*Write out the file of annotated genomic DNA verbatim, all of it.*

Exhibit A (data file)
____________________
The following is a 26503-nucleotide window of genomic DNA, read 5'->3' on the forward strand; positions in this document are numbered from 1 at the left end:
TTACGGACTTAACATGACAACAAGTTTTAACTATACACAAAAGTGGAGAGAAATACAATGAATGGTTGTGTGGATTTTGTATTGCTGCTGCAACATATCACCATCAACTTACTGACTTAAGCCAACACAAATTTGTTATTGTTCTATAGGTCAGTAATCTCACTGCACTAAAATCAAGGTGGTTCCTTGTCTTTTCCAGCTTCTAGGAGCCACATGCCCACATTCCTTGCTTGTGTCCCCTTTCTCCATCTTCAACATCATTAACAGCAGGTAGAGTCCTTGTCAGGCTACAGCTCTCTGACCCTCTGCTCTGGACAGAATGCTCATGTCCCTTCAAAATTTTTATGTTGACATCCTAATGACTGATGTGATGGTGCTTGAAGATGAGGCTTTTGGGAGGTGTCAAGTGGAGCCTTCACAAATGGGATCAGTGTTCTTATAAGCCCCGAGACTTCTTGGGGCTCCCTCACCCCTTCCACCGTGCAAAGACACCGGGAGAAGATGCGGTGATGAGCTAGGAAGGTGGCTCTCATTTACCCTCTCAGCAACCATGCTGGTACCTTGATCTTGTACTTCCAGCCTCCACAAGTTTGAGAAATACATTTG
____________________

The following is a 26503-nucleotide window of genomic DNA, read 5'->3' on the forward strand; positions in this document are numbered from 1 at the left end:
TTACGGACTTAACATGACAACAAGTTTTAACTATACACAAAAGTGGAGAGAAATACAATGAATGGTTGTGTGGATTTTGTATTGCTGCTGCAACATATCACCATCAACTTACTGACTTAAGCCAACACAAATTTGTTATTGTTCTATAGGTCAGTAATCTCACTGCACTAAAATCAAGGTGGTTCCTTGTCTTTTCCAGCTTCTAGGAGCCACATGCCCACATTCCTTGCTTGTGTCCCCTTTCTCCATCTTCAACATCATTAACAGCAGGTAGAGTCCTTGTCAGGCTACAGCTCTCTGACCCTCTGCTCTGGACAGAATGCTCATGTCCCTTCAAAATTTTTATGTTGACATCCTAATGACTGATGTGATGGTGCTTGAAGATGAGGCTTTTGGGAGGTGTCAAGTGGAGCCTTCACAAATGGGATCAGTGTTCTTATAAGCCCCGAGACTTCTTGGGGCTCCCTCACCCCTTCCACCGTGCAAAGACACCGGGAGAAGATGCGGTGATGAGCTAGGAAGGTGGCTCTCATTTACCCTCTCAGCAACCATGCTGGTACCTTGATCTTGTACTTCCAGCCTCCACAAGTTTGAGAAATACATTTG